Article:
The trustees tell us that the main trust fund will run short of money by 2024. But that really doesn't tell you anything. The fact is that the Medicare program has been spending much more rapidly than any other major part of the budget. In fact, it's the fastest growing part of the budget, other than interest on the debt.


    How would you describe how much trouble it's in, Judy Feder?

    JUDY FEDER, Urban Institute Well, I think that there's a concern that the payroll taxes that people pay to support Medicare become inadequate to support it fully in the future, and that's because health care costs are growing.

    Medicare cost, like overall health care costs, is growing. So we do need action to slow the growth of Medicare costs, as well as the nation's health costs, and we are taking those actions.


    So let's talk about — let's look at these two proposals as they are out there.

    And start with what Gov. Romney, Joseph Antos, and Congressman Ryan are talking about. What in a nutshell would they do with Medicare?


    Well, the whole idea is to change the way the health sector looks at Medicare.

    Right now, under the current Medicare program, under traditional Medicare, health care providers know that if they do more work, they will get paid more. And that's without regard to whether the additional services are actually worth it for the patient.

    What the Romney/Ryan plan does is it says that seniors get a fixed amount of money, more if they're low-income, more if they need more help. But they get a fixed amount of money. They can select a plan they want. It could be traditional Medicare. It could be a private plan.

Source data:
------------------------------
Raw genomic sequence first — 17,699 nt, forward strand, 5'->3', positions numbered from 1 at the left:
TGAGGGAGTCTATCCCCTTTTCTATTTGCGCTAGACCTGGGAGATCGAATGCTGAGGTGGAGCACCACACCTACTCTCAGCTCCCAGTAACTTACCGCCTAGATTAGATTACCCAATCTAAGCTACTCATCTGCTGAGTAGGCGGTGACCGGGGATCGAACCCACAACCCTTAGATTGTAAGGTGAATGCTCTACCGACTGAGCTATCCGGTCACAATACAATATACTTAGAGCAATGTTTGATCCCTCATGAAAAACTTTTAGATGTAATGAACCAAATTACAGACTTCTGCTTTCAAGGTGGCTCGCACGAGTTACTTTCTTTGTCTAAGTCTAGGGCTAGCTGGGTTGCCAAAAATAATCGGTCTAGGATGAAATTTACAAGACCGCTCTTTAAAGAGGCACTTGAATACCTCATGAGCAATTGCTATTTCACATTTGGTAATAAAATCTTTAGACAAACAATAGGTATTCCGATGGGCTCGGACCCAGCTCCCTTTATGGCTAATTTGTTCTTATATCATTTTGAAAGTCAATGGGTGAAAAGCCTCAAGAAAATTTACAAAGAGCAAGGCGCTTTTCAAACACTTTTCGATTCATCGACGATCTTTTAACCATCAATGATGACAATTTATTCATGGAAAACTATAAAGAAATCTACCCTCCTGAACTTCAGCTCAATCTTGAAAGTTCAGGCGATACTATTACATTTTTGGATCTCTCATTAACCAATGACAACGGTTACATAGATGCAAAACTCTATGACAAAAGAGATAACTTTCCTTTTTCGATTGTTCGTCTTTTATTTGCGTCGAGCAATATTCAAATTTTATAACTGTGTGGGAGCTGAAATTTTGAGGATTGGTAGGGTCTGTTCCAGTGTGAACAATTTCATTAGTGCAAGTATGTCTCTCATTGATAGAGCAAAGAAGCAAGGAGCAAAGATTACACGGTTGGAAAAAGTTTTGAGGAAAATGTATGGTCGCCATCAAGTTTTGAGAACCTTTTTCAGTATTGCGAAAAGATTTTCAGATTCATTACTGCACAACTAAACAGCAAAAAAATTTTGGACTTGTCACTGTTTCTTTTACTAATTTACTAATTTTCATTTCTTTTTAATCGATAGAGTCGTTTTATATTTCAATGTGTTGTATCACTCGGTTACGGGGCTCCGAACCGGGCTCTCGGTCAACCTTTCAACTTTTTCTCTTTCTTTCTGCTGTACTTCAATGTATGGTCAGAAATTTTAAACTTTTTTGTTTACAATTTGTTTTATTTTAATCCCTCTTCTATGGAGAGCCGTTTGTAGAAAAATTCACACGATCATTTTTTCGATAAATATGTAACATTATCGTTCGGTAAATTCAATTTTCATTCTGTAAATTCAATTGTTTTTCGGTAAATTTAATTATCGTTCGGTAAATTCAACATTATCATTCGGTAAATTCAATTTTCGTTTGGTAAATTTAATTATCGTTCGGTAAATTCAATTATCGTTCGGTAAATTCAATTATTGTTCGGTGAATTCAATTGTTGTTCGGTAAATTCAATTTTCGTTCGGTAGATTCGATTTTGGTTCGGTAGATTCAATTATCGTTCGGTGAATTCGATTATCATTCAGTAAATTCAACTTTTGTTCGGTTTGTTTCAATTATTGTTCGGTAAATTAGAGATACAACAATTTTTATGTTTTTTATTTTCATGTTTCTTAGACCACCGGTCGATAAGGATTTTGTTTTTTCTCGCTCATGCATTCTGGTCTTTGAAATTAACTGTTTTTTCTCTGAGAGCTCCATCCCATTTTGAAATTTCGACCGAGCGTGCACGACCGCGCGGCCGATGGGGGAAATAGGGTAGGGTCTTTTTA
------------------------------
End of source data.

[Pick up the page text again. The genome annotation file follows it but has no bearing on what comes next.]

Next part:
And what that does to the health sector is, it sends the message that, if you want to do well, you have to do a better job of providing the right services at the right time to the patients.


    And under the Ryan plan, which is where this — is, it would happen in 10 years.

    So, Judy Feder, when you hear that, many people listen to that and say that sounds like a logical thing, a choice for seniors.


    Well, I think let's start with what — where Joe talked about fixing the dollars.

    Right now, under Medicare, you're guaranteed a set of benefits, and you get those benefits. What this — what the Romney/Ryan plan would do is, instead of guaranteeing benefits, would, as Joe said, guarantee you dollars.

    And then you would go shopping for a health plan in order to, if they want to get savings out of those dollars, they have to — they are constraining the dollars with which people have to shop.

    And what the evidence tells us from the Congressional Budget Office and others is that those vouchers become inadequate to buy the Medicare benefit package. And so there is then a shift of cost to seniors.


    Become inadequate, why?


    Because health care costs — the voucher is not likely to grow at the rate of growth in premium costs.

    And that's why the Congressional Budget Office found that in the future, seniors would pay an additional $6,000 out of pocket for the premiums.


    So, Joe Antos, you're shaking your head.


    Well, first of all, that $6,000 figure doesn't refer to Ryan's current plan.

    Second of all, it makes unreasonable assumptions. The fact is that under Obama's plan, which is passed into law, $700 trillion — $700 billion would be taken out of the Medicare program. Now, you could say, well, it's just reducing payments to hospitals and physicians. Sure it is.

    But if you think that you can take that money out without turning Medicare into a program that doesn't provide services, you're wrong.




    Well, and I do want to ask you about the Obama proposal, the — which Ryan accepts those cuts, but just quickly on this point about if you go to a voucher system or whatever terminology you use, that there will be less funds because the cost of medical care will go up over time.


    So, the question is, will the health sector respond to the clear incentive?